Downtown Brooklyn is NYC’s third largest business district, and well known for its government and office buildings, such as the Williamsburg Savings Bank Tower and MetroTech Center. The neighborhood was rezoned in 2004, and since then, more than $9 billion in updates have been in progress. Downtown Brooklyn is part of the Brooklyn Tech Triangle that houses more than 520 tech and design firms.
Downtown Brooklyn Office Space | Lease and Data Trends
Downtown Brooklyn office space rents for an average of $51 per square foot, above the Brooklyn average of $41.53/sqft. It’s a popular area thanks to the significant commercial real estate inventory (more than 12 million square feet of office space); accessibility by car, bike or public transit; green space; and an abundance of restaurants and bars. The vacancy rate for Downtown Brooklyn office space is 5.6 percent, much lower than the average Brooklyn vacancy of 17 percent. The area continues to be a significant discount from many popular Manhattan submarkets such as Midtown, Chelsea, Plaza District, and Times Square.
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Downtown Brooklyn is in the northwestern area of the borough and covers about 277 acres. It is bordered by DUMBO, Brooklyn Heights, Boerum Hill, and Fort Greene.
The MTA has seven stations in the area: Jay Street—MetroTech (A, C, F, N, R, and W trains), Clark Street, Borough Hall (2, 3, 4, 5, N, R, and W trains), DeKalb Avenue (B, D, N, Q, R, and W trains), Hoyt—Schermerhorn Streets (A, C, and G trains), Nevins Street (2, 3, 4, and 5 trains), and Atlantic Avenue—Barclays Center (2, 3, 4, 5, B, Q, D, N, R, and W trains). Atlantic Avenue also offers access to the Long Island Rail Road.
Downtown Brooklyn office space is an excellent option for advocacy groups, nonprofits, and law firms that are regularly at court. U.S. Attorney’s Office, U.S. Bankruptcy Court, King’s County Supreme Court, King’s County Surrogate Court, King’s County Family Court, and King’s County District Attorney are all located near Cadman Plaza and Columbus Park.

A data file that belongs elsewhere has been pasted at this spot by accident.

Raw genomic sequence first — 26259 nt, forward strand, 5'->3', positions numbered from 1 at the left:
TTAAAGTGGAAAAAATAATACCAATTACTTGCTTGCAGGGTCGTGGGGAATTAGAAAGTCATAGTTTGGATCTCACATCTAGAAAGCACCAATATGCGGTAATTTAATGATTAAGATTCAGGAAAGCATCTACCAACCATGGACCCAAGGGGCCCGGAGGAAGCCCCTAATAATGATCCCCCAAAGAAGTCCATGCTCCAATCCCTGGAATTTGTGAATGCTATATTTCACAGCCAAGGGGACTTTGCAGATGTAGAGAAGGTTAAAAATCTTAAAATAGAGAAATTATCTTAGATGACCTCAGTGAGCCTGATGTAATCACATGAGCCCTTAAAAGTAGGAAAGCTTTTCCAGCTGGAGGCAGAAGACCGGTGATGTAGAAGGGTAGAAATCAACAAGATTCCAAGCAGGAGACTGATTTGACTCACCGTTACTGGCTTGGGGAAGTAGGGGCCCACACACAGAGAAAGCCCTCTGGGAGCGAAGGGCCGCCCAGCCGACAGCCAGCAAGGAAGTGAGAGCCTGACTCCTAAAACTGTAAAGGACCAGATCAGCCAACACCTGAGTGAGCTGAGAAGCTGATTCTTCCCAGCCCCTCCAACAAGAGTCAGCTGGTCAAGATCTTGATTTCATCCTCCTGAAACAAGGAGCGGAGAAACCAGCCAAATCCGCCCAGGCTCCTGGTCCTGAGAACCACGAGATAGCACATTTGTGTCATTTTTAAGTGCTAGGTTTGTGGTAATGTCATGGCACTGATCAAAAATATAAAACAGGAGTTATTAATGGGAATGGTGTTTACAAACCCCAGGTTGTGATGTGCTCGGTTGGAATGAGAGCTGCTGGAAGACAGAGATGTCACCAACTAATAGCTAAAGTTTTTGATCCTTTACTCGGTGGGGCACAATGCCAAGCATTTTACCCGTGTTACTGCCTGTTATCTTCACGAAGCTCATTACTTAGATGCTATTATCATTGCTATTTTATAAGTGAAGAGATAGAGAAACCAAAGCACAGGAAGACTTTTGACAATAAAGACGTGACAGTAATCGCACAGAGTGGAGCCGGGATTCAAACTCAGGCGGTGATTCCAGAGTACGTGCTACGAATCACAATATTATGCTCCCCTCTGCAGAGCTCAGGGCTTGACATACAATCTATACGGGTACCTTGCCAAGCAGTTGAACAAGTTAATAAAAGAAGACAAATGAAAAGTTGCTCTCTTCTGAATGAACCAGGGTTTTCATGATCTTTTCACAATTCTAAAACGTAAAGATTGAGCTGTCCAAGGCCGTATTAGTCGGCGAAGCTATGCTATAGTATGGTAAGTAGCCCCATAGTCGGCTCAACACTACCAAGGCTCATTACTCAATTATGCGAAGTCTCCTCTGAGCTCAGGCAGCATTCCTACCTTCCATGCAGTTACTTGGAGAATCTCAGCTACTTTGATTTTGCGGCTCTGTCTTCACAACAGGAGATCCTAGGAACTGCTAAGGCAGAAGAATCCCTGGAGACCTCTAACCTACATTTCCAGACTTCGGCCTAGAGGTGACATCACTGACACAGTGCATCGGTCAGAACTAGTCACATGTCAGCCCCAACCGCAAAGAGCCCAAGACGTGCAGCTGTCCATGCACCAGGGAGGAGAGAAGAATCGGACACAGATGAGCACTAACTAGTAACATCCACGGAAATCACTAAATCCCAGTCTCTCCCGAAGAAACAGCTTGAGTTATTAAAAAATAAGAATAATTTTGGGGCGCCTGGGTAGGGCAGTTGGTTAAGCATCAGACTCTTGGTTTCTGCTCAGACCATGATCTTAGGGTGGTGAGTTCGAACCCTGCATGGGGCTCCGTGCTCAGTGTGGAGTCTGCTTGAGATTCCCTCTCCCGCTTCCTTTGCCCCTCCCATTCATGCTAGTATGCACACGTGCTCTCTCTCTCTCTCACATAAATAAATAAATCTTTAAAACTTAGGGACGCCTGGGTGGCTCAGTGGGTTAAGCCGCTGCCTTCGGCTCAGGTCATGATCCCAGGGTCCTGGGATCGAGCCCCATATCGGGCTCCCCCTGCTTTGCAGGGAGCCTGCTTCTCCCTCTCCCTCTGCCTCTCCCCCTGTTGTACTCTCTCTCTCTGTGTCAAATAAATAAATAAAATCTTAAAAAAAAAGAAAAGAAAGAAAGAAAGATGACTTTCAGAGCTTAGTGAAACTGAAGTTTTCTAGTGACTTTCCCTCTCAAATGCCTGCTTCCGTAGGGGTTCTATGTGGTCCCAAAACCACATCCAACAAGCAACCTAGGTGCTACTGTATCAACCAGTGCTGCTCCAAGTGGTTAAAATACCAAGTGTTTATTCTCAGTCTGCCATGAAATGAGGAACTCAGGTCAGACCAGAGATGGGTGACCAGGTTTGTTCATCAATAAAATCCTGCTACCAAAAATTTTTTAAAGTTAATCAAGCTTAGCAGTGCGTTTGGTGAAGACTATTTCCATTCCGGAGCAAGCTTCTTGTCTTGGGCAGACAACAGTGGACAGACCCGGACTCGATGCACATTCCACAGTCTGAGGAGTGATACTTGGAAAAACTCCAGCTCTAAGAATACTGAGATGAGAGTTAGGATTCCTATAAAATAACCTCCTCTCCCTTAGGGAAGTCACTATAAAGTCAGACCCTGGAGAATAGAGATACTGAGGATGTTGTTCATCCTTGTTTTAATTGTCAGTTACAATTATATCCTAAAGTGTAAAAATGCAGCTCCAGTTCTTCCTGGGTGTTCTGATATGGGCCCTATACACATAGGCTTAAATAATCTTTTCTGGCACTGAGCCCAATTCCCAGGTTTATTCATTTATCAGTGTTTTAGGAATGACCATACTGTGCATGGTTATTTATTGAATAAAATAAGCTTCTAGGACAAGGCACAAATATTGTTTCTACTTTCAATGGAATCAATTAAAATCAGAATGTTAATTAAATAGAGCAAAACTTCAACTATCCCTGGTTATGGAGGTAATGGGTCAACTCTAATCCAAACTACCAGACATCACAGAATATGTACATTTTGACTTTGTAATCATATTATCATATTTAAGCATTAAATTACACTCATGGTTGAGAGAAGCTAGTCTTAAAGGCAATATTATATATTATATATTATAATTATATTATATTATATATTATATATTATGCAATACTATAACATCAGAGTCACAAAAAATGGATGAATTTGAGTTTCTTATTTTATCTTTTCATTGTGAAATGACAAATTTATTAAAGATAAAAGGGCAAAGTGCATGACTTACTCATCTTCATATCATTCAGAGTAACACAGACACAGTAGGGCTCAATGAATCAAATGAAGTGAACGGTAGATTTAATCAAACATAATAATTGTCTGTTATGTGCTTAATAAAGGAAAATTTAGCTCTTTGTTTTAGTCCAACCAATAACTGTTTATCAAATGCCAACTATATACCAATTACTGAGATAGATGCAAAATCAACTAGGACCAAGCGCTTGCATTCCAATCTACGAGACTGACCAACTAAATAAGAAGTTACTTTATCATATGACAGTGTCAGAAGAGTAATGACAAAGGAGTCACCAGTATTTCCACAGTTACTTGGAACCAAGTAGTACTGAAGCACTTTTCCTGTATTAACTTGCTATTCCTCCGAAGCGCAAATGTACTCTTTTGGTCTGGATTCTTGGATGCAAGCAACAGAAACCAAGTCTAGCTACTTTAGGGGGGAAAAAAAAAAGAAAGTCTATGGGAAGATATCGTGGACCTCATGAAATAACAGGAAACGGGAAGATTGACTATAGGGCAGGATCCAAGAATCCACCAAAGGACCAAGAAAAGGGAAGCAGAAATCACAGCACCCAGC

Looking for an excuse to get out of the office? Try one of many local dining options such as Bijan’s, Bacchu Bistro & Wine Bar, Forno Rosso, or Black Walnut. Downtown Brooklyn also makes it easy to find interns or recent graduates to interview as potential new employees. Long Island University, NYU School of Engineering, NYC College of Technology and Brooklyn Law School are all nearby.
Get to Know Downtown Brooklyn
Until the 17th century, the Lenape Native Americans lived in the area that is now Downtown Brooklyn. Around 1814, Robert Fulton’s steam ferry began providing residents with quick access to Lower Manhattan, which began the neighborhood’s journey to becoming a commercial center. In 2004, the area was rezoned to make space for more residential areas and pave the way for a population increase.
Those interested in the history of Brooklyn might want to visit Downtown’s Brooklyn Historical Society, a museum and library dedicated to preserving the rich 400-year history of the borough. The society presents exhibits showcasing aspects of Brooklyn’s history, such as Waterfront, which, as the name suggests, details the history of the borough’s waterfront. The society also offers events, dinners, and classes.
The MetroTech Center, a center designated for business and education located between Flatbush Avenue and Jay Street, was established in 1992. MakerBot Industries, ImpreMedia, and TransCare Corporation, among others, rent portions of the pedestrian zone’s millions of square feet of office space. MetroTech Commons is a 3.5-acre area in the center of the MetroTech complex where residents and visitors gather to eat lunch, attend an outdoor fair, or admire temporary and permanent works of art. MetroTech Commons tends to host a variety of events—everything from chess tournaments to health fairs.